What is research?
Research is a conversation that builds knowledge over time. It is a way of taking all of our stories from our hands on work and putting it into a format that can help us to make sense of what massage does and what we are doing in our daily massage practice. It is asking questions in a very particular way that is objective (free of bias, facts and opinions). It also has to be reproducible by others and get the same results – that would be good! It allows research to build on itself and go forward to the next steps.
Levels of Evidence
It is all about the levels of evidence and the strength/impact of the research. Not all research is good research! Research that shows something works on a high number of people is better. Research that also reduces bias is better.
The highest level of evidence is shown in systematic reviews such as a metaanalysis that collects info from many research studies and makes meaning of all the research on a topic.
A Randomized controlled Trial (RCT) is the next highest level – the Gold Standard as it is called. There is a control group that separates the question from the study. It has to be random as in you put names in a hat and pick participants. One group gets the massage and one group gets no treatment. It’s random!
Pilot studies are usually done with 30 people and will usually tell us that we need more studies on a specific area.
Case Reports/Case Studies are the stories from our clinical work so others can begin to understand what it is that you do. A case series can also be done on a few clients with the same issues like all of them have headaches or back pain or one issue. You can’t prove anything with a case report but it is a very good place to start. One of the most famous findings was in a case report – Five Young Men with Pneumocystis carinii pneumonia at 3 different hospitals in Los Angeles, California.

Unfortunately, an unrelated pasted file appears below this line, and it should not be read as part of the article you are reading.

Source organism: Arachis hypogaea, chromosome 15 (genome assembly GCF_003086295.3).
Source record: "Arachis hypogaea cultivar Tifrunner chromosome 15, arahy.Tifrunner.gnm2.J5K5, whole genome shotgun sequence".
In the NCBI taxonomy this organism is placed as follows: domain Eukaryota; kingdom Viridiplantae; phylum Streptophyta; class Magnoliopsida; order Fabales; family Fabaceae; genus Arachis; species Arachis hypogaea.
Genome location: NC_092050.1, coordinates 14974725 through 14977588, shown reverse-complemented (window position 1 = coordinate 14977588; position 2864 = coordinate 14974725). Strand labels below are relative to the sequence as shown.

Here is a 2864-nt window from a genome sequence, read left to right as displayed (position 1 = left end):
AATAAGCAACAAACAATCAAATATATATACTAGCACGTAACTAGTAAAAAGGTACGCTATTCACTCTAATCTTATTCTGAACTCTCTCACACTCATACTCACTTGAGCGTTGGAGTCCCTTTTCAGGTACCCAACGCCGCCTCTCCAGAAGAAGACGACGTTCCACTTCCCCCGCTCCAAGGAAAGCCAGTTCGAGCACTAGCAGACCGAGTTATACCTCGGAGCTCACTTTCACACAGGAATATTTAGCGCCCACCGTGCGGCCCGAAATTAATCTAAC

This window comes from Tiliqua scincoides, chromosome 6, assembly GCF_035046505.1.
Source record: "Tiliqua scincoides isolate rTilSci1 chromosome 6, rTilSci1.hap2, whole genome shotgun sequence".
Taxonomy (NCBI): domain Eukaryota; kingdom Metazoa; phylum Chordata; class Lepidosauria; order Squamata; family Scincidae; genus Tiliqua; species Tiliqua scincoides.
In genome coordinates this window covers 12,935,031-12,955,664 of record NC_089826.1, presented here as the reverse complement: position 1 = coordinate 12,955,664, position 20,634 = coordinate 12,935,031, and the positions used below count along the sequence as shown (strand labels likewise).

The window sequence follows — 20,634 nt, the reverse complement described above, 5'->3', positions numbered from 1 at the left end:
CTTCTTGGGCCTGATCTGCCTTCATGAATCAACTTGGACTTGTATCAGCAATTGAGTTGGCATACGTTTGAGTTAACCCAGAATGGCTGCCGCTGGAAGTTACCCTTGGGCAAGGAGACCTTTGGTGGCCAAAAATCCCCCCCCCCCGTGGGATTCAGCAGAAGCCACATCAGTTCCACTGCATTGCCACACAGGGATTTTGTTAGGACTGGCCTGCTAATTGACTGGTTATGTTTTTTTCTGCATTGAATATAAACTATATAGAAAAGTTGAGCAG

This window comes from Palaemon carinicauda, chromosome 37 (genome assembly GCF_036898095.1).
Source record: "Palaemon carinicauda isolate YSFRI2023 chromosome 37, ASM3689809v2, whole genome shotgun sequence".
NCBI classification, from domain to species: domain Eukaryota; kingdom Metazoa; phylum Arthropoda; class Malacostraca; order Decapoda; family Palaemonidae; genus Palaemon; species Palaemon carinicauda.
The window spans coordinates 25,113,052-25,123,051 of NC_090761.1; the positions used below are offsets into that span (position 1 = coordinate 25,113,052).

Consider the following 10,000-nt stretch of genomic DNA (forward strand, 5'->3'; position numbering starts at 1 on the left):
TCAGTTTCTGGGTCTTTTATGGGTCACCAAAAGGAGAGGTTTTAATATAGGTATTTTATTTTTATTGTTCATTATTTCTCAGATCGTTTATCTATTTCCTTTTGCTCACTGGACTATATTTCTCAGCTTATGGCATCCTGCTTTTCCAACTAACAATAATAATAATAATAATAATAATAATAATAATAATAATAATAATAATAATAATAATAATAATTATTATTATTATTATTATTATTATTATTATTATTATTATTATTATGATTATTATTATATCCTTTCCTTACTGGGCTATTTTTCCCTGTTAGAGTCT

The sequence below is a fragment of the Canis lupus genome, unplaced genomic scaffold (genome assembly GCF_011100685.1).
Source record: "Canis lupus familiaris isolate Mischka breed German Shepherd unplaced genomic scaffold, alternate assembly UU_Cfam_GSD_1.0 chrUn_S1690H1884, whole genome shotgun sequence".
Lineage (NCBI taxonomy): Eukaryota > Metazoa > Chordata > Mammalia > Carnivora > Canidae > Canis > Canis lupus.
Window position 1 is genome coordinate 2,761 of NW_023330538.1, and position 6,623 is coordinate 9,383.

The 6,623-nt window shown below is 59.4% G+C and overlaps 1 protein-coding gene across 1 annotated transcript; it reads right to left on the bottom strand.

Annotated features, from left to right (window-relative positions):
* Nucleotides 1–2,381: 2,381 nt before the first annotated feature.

Why is Research important for the massage profession?
One of the main reasons for doing research is so that we will have the best methods and techniques for clients to be able to help them more. The more we know, the better our sessions can be or so it is said by many of the researchers.
The other main reason is that many insurance companies are requiring us to show them more research in order for massage to be covered by health insurance.
Health insurance companies do not really understand that allowing massage would help save them money. They still have the idea that they would be paying the massage therapist $1000 and also having to pay for surgery (an additional 20k rough guess). From what I have seen here in WA with being one of the only states where it is a mandate that insurance companies cover massage is that doctors still do not really understand the benefits of massage. In general, they will prescribe massage for back/neck pain but don’t really send people with larger complaints like carpal tunnel or thoracic outlet syndrome.